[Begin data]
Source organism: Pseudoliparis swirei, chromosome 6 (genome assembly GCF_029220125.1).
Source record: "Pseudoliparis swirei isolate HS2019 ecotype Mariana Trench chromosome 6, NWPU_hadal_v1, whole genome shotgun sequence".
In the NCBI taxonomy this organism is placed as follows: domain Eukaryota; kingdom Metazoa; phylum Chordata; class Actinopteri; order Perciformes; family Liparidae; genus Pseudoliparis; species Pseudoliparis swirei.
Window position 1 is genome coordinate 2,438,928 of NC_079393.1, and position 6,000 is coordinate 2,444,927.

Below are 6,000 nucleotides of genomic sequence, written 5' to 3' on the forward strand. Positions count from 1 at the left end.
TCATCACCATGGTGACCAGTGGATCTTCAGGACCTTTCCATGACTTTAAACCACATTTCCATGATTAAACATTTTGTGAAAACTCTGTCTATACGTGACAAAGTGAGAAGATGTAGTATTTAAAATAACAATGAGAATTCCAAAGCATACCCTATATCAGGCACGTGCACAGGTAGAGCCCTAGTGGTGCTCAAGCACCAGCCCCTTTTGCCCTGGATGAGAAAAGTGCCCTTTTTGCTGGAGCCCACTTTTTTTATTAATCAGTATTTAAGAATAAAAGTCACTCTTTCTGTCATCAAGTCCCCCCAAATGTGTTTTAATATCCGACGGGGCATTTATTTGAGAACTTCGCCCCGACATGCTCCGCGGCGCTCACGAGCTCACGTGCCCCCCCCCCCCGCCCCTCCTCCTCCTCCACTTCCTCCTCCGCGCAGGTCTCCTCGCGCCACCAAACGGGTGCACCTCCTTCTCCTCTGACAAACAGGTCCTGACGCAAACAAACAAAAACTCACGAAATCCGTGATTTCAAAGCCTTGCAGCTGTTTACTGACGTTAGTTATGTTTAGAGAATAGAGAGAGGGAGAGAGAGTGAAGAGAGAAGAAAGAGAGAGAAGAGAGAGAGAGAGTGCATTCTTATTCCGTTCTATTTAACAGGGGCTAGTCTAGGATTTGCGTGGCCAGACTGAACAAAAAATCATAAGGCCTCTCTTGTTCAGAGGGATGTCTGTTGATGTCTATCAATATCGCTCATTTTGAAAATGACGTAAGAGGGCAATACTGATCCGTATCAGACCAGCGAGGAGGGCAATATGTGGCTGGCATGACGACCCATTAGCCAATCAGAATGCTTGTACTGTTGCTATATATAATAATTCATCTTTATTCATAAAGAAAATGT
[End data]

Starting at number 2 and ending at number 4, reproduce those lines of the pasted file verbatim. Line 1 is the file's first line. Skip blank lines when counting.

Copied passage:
Source record: "Pseudoliparis swirei isolate HS2019 ecotype Mariana Trench chromosome 6, NWPU_hadal_v1, whole genome shotgun sequence".
In the NCBI taxonomy this organism is placed as follows: domain Eukaryota; kingdom Metazoa; phylum Chordata; class Actinopteri; order Perciformes; family Liparidae; genus Pseudoliparis; species Pseudoliparis swirei.
Window position 1 is genome coordinate 2,438,928 of NC_079393.1, and position 6,000 is coordinate 2,444,927.